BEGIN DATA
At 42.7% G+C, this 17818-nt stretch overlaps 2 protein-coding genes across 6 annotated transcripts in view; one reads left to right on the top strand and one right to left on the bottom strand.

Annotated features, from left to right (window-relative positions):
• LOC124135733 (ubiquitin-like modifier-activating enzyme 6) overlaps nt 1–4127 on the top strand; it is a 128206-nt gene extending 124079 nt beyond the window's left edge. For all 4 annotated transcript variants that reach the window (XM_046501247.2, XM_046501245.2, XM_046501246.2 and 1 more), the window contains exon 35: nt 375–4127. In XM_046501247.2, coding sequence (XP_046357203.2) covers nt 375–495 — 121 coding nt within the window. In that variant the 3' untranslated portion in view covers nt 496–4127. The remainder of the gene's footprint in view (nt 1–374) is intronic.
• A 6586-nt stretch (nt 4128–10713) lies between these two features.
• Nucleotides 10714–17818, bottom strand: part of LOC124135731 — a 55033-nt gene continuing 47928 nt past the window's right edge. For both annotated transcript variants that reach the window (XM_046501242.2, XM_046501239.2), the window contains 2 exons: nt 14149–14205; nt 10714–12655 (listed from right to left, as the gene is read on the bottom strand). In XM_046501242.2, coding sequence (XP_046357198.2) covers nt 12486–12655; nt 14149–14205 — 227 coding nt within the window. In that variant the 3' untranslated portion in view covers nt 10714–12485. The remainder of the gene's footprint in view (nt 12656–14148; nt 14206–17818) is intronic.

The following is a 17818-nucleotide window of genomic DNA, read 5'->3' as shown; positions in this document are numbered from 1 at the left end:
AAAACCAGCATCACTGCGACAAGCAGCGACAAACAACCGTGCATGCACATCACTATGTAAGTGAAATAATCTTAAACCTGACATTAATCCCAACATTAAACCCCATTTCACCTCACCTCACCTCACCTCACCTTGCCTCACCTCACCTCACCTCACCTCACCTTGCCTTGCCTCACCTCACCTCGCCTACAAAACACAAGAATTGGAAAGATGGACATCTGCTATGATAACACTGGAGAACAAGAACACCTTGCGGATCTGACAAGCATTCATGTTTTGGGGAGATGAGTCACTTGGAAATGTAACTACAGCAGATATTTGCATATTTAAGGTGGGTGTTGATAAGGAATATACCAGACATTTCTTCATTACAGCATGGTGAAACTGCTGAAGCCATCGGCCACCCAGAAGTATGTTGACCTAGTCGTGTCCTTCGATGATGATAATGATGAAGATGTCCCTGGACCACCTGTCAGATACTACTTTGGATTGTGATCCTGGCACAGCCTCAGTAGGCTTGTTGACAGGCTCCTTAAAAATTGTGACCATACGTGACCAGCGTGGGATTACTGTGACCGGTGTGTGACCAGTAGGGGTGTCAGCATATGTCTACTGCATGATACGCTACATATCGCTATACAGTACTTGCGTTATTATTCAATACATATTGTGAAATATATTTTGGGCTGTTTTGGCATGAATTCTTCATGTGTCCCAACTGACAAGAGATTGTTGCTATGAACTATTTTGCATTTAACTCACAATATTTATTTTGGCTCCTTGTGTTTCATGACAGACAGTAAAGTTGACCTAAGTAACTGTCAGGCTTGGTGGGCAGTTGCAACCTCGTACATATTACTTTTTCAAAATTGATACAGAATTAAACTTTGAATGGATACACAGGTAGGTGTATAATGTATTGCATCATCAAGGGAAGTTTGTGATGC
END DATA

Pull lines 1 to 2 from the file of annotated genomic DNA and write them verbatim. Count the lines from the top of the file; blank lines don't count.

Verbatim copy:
At 42.7% G+C, this 17818-nt stretch overlaps 2 protein-coding genes across 6 annotated transcripts in view; one reads left to right on the top strand and one right to left on the bottom strand.

Annotated features, from left to right (window-relative positions):